Nearly 1.6 billion disposable masks polluted oceans in 2020, will take 450 years to decompose
Fifty-two billion masks were produced in 2020, and about 1.6 billion entered earth's oceans, according to a new report.
Nearly 1.6 billion disposable face masks ended up in the earth's oceans in 2020, out of the roughly 52 billion produced in response to the pandemic, according to a study.
While governments around the world continue to support mask mandates in public spaces, the impact of disposable masks is only just emerging.
The report, by the Hong Kong-based marine conservation group OceansAsia, title "Masks on the Beach," also estimated that roughly 5,500 tons of plastic pollution entered the ocean in 2020 from masks.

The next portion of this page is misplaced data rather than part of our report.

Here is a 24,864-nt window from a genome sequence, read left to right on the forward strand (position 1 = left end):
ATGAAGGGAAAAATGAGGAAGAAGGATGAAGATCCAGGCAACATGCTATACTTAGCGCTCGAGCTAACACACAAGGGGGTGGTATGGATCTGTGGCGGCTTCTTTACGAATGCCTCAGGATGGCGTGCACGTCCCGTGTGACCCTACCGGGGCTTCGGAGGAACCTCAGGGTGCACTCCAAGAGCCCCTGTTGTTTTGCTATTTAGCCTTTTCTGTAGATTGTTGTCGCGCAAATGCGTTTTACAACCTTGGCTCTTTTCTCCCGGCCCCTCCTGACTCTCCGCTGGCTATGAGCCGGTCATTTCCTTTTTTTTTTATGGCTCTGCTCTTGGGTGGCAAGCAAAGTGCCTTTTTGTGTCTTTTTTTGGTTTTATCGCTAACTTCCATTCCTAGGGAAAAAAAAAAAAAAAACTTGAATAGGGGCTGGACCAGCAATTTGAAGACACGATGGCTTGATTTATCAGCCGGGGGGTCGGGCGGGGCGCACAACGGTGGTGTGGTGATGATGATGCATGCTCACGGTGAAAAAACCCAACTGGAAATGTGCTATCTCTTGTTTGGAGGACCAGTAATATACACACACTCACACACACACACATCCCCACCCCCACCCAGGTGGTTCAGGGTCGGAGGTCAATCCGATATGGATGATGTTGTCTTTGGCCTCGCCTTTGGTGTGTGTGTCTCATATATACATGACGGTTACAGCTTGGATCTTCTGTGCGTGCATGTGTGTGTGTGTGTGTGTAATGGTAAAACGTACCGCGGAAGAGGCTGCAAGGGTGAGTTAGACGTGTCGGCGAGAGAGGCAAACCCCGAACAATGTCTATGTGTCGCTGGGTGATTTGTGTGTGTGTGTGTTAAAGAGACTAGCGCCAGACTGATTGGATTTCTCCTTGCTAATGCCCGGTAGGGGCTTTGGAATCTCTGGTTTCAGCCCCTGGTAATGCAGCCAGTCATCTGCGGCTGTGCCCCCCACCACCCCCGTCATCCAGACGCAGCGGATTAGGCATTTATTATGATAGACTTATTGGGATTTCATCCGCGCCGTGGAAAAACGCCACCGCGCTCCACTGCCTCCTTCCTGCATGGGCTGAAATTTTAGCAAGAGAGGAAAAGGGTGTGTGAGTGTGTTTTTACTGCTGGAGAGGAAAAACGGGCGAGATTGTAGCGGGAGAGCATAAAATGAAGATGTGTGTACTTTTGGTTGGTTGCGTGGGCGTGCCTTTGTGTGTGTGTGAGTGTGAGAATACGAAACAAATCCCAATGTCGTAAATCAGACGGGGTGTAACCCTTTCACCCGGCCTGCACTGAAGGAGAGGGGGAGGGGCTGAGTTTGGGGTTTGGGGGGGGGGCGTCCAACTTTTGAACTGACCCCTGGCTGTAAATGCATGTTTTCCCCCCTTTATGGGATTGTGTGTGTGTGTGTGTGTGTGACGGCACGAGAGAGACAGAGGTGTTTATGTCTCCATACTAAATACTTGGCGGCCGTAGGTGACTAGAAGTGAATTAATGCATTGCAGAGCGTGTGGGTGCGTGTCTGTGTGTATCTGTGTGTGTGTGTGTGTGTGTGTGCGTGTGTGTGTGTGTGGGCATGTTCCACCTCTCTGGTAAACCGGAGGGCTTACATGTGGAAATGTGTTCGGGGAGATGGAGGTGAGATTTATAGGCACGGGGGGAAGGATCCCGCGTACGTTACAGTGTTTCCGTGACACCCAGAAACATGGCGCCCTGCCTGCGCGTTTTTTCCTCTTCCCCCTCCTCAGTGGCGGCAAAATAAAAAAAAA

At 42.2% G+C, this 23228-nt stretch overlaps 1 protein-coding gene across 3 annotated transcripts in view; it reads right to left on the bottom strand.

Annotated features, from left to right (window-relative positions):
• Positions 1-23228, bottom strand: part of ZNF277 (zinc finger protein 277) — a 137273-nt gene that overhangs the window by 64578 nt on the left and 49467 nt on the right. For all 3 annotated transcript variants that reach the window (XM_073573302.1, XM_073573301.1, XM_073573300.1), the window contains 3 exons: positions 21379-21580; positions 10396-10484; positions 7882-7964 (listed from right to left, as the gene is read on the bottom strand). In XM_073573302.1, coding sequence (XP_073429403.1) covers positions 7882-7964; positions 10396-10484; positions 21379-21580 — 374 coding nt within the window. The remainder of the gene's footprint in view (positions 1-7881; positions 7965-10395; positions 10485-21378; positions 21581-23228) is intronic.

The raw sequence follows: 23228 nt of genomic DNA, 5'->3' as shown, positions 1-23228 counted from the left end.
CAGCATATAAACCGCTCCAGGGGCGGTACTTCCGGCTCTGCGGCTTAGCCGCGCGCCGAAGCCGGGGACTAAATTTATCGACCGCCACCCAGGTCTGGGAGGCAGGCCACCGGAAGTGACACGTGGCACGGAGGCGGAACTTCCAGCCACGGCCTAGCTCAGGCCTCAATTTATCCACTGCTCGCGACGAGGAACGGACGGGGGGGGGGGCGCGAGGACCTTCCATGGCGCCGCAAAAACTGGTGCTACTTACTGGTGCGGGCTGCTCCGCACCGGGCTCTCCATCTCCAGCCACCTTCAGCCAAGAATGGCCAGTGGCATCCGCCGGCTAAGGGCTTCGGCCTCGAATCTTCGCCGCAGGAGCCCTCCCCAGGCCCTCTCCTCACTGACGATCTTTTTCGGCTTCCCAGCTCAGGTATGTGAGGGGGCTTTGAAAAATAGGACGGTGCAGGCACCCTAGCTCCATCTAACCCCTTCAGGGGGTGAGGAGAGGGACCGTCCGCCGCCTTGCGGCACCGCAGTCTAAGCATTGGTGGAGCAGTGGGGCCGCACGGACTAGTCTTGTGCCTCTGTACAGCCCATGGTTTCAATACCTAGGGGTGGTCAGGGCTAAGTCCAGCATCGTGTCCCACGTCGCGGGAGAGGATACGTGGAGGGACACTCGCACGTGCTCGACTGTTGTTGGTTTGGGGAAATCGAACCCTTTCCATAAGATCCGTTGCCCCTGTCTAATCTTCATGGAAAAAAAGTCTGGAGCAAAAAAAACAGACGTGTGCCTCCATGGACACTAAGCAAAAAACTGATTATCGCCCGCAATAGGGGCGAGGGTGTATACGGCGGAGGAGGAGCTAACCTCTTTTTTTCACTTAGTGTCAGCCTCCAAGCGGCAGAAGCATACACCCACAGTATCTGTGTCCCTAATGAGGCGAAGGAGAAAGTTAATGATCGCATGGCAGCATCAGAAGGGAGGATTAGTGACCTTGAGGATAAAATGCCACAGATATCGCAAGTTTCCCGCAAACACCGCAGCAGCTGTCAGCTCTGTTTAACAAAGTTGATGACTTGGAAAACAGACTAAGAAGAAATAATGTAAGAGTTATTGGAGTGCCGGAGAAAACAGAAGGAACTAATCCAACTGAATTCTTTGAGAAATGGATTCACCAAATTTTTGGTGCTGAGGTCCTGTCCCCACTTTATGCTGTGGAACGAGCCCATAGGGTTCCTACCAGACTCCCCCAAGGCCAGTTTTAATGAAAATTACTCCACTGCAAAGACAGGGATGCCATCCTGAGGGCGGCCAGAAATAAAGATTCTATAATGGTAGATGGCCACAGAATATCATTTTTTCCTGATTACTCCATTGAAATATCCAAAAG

The figure is equal to 7% of the Great Pacific Garbage Patch, a mass of plastic debris floating in the ocean that is twice the size of Texas.
While a cigarette butt or plastic bag takes 20 years or less to degrade in the ocean, according to Visual Capitalist, a plastic bottle, disposable diaper or a disposable mask takes nearly 450 years to fully break down.
The majority of disposable masks – like N95 respirators and surgical masks – were produced in China factories, which were reportedly producing 450 million masks per day in April 2020.
Despite a reduction of mask-wearing in recent months, officials appear to be ramping up masks yet again, with the emergence of the virus' highly-contractable delta variant.
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